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Discussion Starter #1
2001 Outback. My ac stop cooling gradually and it is no longer cooling. I understand that in order to recharge the ac system the compressor need to be working, but at the same time if the system lost all refrigerant, the compressor will automatically stop working. So how do I make the compressor start so it can suck in the refrigerant?
A mechanic told me that you don't have to force the compressor. Once you start recharging the system, eventually it will start. Is that true?
What should I do?
 

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Yes. But you should first find the leak and repair it and have the system evacuated and oil freon replaced at the proper amounts!
 

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Onyx, 2008 LL Bean 3.0R and 2017 Honda Civic Hatchback Sport Touring
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Start the car. Turn the AC on max high. For my 2000 it is AC on, recirculate button on, and fan set to 4. This will make the compressor work the hardest and draw the freon (R-134a) into the system. Like mentioned above, be sure the system is leak free and the compressor is actually operational - check the serpentine belt and hose connections while you're at it.
 

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2001 VDC/SC One of a Kind
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To evacuate the system means you have to hook up a vacuum pump to the AC service valves and pull a vacuum for at least 20 minutes. With the vacuum pulled, the system will suck in the refrigerant. The pressure in the cans is also slightly higher than what the system pressure is. Once it stops flowing in, turn the car on, turn on the AC, and let it pull in the rest on the Low side; the smaller port.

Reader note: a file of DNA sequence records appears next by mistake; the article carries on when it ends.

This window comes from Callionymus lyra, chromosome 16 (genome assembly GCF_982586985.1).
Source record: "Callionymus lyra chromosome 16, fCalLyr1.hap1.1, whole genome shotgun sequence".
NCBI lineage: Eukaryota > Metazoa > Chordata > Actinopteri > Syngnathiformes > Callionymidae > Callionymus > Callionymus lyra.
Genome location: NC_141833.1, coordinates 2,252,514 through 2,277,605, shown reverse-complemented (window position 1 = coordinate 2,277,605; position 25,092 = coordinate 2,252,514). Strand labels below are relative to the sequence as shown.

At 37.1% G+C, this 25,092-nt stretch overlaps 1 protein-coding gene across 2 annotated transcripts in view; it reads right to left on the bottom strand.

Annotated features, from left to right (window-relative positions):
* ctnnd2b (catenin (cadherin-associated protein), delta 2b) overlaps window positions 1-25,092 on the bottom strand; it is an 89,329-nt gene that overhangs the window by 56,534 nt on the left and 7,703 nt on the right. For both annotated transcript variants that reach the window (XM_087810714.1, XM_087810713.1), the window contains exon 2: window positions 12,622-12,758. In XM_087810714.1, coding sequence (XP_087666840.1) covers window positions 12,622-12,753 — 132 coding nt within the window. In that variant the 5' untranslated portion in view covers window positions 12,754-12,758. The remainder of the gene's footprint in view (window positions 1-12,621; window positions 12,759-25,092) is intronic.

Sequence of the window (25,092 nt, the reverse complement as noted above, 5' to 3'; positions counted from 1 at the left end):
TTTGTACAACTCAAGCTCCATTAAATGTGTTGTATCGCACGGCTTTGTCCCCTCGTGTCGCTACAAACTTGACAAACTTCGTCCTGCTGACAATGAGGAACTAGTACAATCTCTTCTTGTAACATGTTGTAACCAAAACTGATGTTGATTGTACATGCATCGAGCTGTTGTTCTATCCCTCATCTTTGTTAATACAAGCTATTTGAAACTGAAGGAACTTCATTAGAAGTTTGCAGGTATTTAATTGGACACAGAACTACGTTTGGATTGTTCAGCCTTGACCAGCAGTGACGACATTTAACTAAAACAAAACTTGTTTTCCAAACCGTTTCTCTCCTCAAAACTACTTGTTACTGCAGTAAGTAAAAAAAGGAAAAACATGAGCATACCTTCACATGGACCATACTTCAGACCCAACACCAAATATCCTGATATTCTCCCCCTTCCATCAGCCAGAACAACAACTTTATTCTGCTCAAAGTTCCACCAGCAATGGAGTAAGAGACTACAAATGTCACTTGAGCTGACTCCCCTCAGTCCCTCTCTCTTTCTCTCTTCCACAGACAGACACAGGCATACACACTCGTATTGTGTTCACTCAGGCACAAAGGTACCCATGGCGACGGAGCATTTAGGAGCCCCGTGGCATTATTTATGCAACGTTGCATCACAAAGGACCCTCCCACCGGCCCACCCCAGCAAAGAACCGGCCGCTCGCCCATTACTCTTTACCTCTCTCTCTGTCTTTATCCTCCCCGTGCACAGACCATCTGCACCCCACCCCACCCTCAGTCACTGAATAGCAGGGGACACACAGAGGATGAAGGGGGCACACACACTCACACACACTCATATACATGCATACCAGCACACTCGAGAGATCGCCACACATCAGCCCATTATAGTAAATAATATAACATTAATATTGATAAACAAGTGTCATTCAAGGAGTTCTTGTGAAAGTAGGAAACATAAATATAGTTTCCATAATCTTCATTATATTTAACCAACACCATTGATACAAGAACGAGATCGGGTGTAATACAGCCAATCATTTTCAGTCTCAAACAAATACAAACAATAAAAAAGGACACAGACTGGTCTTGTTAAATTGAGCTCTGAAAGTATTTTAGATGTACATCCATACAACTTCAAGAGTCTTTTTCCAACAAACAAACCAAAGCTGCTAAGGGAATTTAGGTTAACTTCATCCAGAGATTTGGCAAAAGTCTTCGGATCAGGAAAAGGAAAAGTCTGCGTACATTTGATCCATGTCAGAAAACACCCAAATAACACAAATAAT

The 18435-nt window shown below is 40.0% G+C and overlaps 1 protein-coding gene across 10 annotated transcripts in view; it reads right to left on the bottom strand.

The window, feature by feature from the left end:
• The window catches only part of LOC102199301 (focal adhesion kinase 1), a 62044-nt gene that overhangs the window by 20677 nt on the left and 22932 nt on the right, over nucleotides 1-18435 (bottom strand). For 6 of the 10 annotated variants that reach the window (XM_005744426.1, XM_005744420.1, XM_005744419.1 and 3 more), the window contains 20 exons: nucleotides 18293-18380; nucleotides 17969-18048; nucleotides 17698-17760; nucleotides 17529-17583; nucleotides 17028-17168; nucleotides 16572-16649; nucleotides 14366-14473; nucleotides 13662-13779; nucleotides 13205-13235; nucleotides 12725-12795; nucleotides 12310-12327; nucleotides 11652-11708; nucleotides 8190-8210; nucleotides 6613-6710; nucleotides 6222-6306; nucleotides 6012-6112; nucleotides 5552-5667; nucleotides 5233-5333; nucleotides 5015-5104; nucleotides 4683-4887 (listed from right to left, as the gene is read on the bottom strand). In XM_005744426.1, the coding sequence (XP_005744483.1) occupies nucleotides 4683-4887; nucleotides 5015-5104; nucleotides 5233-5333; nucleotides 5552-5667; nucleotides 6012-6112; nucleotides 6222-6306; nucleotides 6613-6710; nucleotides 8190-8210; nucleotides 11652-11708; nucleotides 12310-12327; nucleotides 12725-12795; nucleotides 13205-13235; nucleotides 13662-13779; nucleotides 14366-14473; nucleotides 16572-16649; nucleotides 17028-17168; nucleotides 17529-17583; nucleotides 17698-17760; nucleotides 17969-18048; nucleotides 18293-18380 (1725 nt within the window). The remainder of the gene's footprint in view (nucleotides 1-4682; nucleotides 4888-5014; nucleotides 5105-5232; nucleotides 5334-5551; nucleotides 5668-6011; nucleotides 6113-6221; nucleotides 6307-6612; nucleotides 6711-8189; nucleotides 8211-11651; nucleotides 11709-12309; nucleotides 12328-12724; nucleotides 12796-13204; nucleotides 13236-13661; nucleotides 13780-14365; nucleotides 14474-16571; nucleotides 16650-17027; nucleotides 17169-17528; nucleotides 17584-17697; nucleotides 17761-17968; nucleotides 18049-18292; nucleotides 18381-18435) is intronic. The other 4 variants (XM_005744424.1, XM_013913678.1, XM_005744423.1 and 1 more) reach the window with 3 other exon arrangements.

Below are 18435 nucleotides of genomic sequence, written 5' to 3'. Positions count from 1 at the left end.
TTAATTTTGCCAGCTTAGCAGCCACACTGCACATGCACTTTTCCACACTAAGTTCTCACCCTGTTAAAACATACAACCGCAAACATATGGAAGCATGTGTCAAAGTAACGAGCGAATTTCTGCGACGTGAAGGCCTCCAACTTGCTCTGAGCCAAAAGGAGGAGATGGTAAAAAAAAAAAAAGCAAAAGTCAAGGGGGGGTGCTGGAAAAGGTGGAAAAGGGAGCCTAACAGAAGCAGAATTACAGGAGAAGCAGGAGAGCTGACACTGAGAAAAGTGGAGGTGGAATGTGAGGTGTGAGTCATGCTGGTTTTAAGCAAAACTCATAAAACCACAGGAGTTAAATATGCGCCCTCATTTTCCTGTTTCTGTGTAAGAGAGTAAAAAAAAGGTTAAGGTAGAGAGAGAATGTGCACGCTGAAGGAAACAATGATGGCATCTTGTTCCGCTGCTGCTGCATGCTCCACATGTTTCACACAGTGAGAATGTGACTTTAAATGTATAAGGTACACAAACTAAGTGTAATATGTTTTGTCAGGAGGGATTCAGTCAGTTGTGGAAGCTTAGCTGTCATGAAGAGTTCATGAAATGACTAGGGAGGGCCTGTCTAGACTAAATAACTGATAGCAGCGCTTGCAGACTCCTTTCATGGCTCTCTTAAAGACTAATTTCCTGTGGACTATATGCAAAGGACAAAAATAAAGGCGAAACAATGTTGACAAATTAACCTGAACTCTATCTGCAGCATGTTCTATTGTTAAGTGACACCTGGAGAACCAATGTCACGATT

Your car holds 1.5lbs or refrigerant.
 

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Discussion Starter #8
Thanks everyone for the input. One more question, is it absolutely necessary to evacuate the system, and if I have to, why?
 

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03 H6 OBW & 06 WRX Sportwagon
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If you open the system to repair the leak, then yes it is absolutely necessary to evacuate the system!
 

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OBW H6 VDC, Tribeca, XT6
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Not necessary to vacuum or evacuate. Gobs of folks are not doing it without issue, it's really easy and not a big deal.

Listen to your options and choose which seems like the best fit for you. It's nice to pull a vacuum and it's a good general rule but armed with some information there are some practical, high success rates options for Subaru's for those who think it's a good fit for them.

Read my thread already linked to above - your H4 is probably similar as i've seen the same trend in other Subaru's:

http://www.subaruoutback.org/forums/99-do-yourself-illustrated-guides/43428-diy-c-air-conditioning-leak-refrigerant-repair-5-less-15-minutes-less.html

I do it all the time. I've yet to see a Subaru A/C system failure, not just in cars I've done this too...but at all. Subaru A/C systems are robust and have few issues.
 

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Discussion Starter #13
Question for grossgary.
I replaced the orings and recharged the system with a 22 oz. can and the ac is cooling again. Once I was done I noticed that there were tiny bubbles coming out the low side port valve. I guess that's my leak and I should replace the schrader valve. Am I right?
 
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